• Once the backbone is removed, hack it in two and throw it in the pot with the neck and giblets. Fill the pot with water, bring to a boil, reduce heat to medium-low and simmer for 45 minutes. Voila! AWESOME turkey stock for your gravy! You’re welcome. Note: You can add other aromatics to the broth while it cooks, such as onions, carrots, parsnips, celery, and herbs. Not necessary but certainly delicious!
  • Back to the turkey. Now, flip the turkey over and place it on a large rimmed cookie sheet. Press the turkey firmly on the breastbone to flatten it out. Use your muscles!

Now it’s time to move on to the dry brine. Oh, how I love the dry brine.


Now that your turkey is all flattened out and ready to go, it’s time to dry brine. This is exactly what it sounds like. You are brining the turkey and there is no water involved. It’s way easier than a water-based brine (trust me) and the results are fantastic.

  • You need 1 tablespoon KOSHER salt for every 5 pounds of turkey. You can add 1/4 teaspoon of pepper and 1/2 teaspoon of dried herbs (like sage and/or thyme) per each tablespoon of salt, but it’s not necessary.
  • Evenly rub the salt all over the turkey. You do not need to go under the skin, right on top works just fine. And you do not need to put salt in the cavity of the turkey (which, at this point, is the underside). Once you’ve used up all the salt, lightly cover the turkey with plastic wrap, place in the fridge and walk away. You can leave the turkey uncovered while it dry brines, but since there is other stuff in my fridge, I like to have a little protection so nothing touches the turkey directly. Let the turkey brine in the fridge for 1-3 days (3 days is optimal).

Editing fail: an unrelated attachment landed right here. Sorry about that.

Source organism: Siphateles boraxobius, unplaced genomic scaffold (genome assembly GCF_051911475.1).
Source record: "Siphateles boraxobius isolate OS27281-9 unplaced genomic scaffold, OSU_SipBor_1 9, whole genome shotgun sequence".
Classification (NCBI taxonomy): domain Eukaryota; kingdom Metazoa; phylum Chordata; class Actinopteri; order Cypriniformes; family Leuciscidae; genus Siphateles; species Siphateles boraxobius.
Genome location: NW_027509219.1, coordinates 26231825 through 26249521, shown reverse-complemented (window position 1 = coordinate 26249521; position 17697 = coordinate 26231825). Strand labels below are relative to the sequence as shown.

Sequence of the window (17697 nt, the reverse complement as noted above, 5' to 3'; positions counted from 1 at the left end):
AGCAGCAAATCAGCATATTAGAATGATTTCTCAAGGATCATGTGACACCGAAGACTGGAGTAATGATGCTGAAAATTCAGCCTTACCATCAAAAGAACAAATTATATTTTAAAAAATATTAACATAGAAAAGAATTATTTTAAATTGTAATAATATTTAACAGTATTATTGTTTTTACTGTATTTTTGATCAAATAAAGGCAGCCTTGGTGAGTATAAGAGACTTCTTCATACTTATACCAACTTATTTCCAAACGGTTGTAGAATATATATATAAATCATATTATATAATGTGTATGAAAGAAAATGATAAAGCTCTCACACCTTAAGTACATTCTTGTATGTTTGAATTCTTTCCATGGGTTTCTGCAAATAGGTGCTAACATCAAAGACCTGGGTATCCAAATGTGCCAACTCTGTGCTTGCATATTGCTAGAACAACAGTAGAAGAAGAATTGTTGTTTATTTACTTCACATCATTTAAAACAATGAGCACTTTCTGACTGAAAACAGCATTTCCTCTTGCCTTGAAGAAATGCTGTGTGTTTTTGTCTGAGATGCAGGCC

• That’s it! You have successfully brined your turkey!


Now it’s time to roast the turkey. You ready? Let’s go!

  • Preheat the oven to 450º F.
  • Line a large rimmed baking sheet with aluminum foil (optional but makes for easier clean up).
  • IF YOU WANT TO “STUFF” THE TURKEY: Place a layer of stuffing on the baking sheet, concentrating the stuffing at the center where it will be directly under the turkey. Place an oven-safe cooling rack on top of the stuffing, then lay the turkey on the rack.
  • Slather about 1 to 1 1/2 cups mayonnaise all over the turkey. You can add pepper and herbs to the mayonnaise if you like (I added about a teaspoon of dry sage and thyme, along with some black pepper, to the mayo).
  • Roast for about 45-60 minutes, take the turkey out of the oven, have one person lift the turkey straight up while the other person scoops the stuffing off of the pan. Replace with vegetables as described in the next step (the “non-stuffing” step). Mix the “stuffed” stuffing with the rest of your stuffing and bake as usual for your stuffing recipe.